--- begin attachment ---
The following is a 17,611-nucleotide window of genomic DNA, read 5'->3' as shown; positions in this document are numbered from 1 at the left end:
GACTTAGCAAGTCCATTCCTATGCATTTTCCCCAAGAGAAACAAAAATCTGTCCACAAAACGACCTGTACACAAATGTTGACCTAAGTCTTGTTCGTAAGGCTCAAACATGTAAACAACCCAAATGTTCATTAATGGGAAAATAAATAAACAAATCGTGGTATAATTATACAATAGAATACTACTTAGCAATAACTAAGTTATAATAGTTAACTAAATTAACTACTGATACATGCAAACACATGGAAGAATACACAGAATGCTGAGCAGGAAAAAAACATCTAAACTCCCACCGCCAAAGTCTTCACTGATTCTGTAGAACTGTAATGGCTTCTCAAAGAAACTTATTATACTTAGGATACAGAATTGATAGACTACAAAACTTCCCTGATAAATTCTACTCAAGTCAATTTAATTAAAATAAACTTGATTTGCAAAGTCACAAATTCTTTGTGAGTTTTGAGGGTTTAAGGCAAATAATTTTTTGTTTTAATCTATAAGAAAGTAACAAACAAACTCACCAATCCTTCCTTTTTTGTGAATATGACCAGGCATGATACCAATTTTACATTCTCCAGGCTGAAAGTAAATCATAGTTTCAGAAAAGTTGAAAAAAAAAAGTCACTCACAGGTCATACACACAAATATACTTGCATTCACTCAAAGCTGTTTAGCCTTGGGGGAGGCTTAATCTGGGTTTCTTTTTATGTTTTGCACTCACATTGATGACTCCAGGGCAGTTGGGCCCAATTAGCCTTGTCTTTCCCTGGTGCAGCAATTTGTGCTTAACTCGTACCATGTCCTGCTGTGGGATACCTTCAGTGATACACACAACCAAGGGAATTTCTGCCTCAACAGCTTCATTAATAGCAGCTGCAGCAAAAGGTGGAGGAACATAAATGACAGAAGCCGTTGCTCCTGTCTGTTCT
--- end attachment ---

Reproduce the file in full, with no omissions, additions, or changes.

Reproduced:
The following is a 17,611-nucleotide window of genomic DNA, read 5'->3' as shown; positions in this document are numbered from 1 at the left end:
GACTTAGCAAGTCCATTCCTATGCATTTTCCCCAAGAGAAACAAAAATCTGTCCACAAAACGACCTGTACACAAATGTTGACCTAAGTCTTGTTCGTAAGGCTCAAACATGTAAACAACCCAAATGTTCATTAATGGGAAAATAAATAAACAAATCGTGGTATAATTATACAATAGAATACTACTTAGCAATAACTAAGTTATAATAGTTAACTAAATTAACTACTGATACATGCAAACACATGGAAGAATACACAGAATGCTGAGCAGGAAAAAAACATCTAAACTCCCACCGCCAAAGTCTTCACTGATTCTGTAGAACTGTAATGGCTTCTCAAAGAAACTTATTATACTTAGGATACAGAATTGATAGACTACAAAACTTCCCTGATAAATTCTACTCAAGTCAATTTAATTAAAATAAACTTGATTTGCAAAGTCACAAATTCTTTGTGAGTTTTGAGGGTTTAAGGCAAATAATTTTTTGTTTTAATCTATAAGAAAGTAACAAACAAACTCACCAATCCTTCCTTTTTTGTGAATATGACCAGGCATGATACCAATTTTACATTCTCCAGGCTGAAAGTAAATCATAGTTTCAGAAAAGTTGAAAAAAAAAAGTCACTCACAGGTCATACACACAAATATACTTGCATTCACTCAAAGCTGTTTAGCCTTGGGGGAGGCTTAATCTGGGTTTCTTTTTATGTTTTGCACTCACATTGATGACTCCAGGGCAGTTGGGCCCAATTAGCCTTGTCTTTCCCTGGTGCAGCAATTTGTGCTTAACTCGTACCATGTCCTGCTGTGGGATACCTTCAGTGATACACACAACCAAGGGAATTTCTGCCTCAACAGCTTCATTAATAGCAGCTGCAGCAAAAGGTGGAGGAACATAAATGACAGAAGCCGTTGCTCCTGTCTGTTCT